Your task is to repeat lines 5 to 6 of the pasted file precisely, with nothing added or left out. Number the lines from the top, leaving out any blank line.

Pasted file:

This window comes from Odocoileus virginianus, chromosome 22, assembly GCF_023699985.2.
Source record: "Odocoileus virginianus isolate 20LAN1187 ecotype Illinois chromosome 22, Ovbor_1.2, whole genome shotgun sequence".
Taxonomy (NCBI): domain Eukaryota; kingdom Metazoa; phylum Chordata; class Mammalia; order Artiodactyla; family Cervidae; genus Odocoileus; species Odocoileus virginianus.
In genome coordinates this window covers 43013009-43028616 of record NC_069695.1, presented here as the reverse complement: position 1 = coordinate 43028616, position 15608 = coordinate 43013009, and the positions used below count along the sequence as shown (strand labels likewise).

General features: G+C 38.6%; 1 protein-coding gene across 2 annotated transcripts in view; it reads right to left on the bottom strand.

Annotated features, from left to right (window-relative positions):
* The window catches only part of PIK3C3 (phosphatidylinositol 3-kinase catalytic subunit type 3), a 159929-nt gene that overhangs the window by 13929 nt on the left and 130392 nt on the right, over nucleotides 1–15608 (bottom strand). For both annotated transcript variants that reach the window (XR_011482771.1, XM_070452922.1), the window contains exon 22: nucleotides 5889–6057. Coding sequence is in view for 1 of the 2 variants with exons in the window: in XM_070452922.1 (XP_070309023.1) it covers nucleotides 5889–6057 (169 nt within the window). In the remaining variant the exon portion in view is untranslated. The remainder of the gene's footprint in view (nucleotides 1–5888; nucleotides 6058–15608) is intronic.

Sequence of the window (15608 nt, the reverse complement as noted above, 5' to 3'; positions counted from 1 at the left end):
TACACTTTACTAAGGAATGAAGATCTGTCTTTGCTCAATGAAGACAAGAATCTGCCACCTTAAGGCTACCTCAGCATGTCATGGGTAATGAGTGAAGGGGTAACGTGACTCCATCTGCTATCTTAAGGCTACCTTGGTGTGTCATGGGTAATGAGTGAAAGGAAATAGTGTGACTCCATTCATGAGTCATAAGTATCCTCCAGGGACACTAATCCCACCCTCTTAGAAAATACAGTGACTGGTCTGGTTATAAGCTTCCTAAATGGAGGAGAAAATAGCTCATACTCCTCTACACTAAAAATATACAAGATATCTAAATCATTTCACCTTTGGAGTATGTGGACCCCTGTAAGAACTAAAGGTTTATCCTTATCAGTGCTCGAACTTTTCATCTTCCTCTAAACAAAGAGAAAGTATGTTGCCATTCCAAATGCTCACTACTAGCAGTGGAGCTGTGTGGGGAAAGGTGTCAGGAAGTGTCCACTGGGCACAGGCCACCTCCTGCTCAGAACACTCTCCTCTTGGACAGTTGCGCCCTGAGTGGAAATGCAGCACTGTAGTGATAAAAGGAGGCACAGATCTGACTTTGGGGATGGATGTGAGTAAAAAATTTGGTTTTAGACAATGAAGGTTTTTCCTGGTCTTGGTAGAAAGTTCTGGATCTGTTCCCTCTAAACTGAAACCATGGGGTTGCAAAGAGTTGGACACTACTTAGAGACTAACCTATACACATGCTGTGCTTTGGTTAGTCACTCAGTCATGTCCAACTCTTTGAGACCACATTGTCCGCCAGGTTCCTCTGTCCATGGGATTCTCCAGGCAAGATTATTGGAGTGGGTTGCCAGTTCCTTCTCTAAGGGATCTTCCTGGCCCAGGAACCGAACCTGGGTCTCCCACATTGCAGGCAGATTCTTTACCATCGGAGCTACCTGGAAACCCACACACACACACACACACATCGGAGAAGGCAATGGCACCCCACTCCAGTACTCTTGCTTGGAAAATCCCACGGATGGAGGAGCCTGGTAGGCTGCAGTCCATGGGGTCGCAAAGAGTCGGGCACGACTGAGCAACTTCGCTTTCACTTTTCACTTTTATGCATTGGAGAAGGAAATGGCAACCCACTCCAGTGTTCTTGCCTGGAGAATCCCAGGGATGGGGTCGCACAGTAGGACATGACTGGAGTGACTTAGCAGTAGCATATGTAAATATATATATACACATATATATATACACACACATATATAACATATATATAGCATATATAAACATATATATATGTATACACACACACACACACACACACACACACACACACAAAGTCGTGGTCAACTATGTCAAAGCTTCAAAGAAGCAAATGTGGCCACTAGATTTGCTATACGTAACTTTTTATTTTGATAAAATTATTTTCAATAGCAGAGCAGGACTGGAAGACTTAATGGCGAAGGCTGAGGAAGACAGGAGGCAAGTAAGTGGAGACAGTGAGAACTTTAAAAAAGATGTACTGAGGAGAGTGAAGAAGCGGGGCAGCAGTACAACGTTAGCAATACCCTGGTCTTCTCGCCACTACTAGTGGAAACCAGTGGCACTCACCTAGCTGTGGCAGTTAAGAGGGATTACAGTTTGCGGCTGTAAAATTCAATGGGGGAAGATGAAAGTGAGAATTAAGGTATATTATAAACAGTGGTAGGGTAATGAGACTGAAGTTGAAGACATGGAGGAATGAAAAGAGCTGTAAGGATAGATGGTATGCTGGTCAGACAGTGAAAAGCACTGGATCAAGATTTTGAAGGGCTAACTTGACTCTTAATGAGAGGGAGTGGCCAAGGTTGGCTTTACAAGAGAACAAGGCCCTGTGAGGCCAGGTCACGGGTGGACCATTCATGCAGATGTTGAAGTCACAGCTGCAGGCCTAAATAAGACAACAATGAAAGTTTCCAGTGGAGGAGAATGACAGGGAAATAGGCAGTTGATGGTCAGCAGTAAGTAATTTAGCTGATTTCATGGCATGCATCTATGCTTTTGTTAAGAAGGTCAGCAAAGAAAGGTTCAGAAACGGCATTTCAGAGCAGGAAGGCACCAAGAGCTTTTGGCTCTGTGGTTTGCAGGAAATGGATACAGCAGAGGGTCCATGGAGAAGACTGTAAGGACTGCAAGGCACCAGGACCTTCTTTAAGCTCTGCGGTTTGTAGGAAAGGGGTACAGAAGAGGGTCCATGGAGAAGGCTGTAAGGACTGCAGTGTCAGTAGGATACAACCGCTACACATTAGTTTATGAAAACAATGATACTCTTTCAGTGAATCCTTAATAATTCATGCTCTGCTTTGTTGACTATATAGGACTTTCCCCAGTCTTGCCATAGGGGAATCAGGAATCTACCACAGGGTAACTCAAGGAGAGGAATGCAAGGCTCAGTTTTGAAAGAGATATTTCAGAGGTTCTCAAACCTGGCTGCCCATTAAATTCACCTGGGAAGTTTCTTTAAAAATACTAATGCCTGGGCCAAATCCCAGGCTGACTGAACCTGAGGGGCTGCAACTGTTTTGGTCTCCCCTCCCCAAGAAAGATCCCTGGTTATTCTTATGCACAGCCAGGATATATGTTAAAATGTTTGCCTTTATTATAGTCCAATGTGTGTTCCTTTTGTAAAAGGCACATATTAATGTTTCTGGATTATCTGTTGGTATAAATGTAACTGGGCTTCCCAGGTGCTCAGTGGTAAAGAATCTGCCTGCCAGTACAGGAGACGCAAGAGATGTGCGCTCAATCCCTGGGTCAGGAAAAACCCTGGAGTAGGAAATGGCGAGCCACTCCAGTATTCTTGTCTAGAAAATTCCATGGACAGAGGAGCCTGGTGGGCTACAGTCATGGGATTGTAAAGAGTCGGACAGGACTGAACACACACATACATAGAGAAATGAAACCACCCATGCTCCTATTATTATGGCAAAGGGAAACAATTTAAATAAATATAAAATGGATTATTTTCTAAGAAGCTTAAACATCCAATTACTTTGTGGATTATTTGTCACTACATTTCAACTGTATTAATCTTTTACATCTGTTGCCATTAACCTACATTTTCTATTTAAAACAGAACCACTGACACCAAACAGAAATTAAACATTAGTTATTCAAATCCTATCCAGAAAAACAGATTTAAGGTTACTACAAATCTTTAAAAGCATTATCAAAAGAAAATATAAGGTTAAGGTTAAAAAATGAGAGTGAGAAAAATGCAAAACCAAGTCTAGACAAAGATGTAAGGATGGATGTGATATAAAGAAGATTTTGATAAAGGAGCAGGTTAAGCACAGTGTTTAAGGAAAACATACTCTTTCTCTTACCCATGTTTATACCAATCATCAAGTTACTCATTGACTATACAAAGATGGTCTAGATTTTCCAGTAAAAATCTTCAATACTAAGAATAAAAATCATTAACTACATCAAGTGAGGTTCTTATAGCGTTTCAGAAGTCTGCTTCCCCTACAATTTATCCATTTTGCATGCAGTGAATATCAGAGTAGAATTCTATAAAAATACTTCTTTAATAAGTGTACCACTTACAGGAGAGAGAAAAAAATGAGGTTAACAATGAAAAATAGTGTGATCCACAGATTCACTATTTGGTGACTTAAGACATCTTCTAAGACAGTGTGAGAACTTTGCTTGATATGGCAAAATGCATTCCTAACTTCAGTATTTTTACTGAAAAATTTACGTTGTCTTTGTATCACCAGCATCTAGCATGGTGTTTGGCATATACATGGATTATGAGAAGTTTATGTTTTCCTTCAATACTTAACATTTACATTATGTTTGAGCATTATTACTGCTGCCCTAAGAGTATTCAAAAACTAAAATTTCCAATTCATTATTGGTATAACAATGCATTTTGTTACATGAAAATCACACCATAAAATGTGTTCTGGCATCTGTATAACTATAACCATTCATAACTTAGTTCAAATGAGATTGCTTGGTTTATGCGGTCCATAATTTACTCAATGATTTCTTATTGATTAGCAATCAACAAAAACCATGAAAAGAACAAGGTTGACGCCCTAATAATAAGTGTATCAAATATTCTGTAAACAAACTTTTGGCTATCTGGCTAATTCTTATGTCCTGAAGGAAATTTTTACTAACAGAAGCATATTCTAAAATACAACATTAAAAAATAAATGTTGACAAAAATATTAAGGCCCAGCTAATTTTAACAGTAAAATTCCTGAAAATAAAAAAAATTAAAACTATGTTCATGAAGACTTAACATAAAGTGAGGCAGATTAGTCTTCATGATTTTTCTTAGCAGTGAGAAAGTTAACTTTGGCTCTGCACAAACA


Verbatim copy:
General features: G+C 38.6%; 1 protein-coding gene across 2 annotated transcripts in view; it reads right to left on the bottom strand.

Annotated features, from left to right (window-relative positions):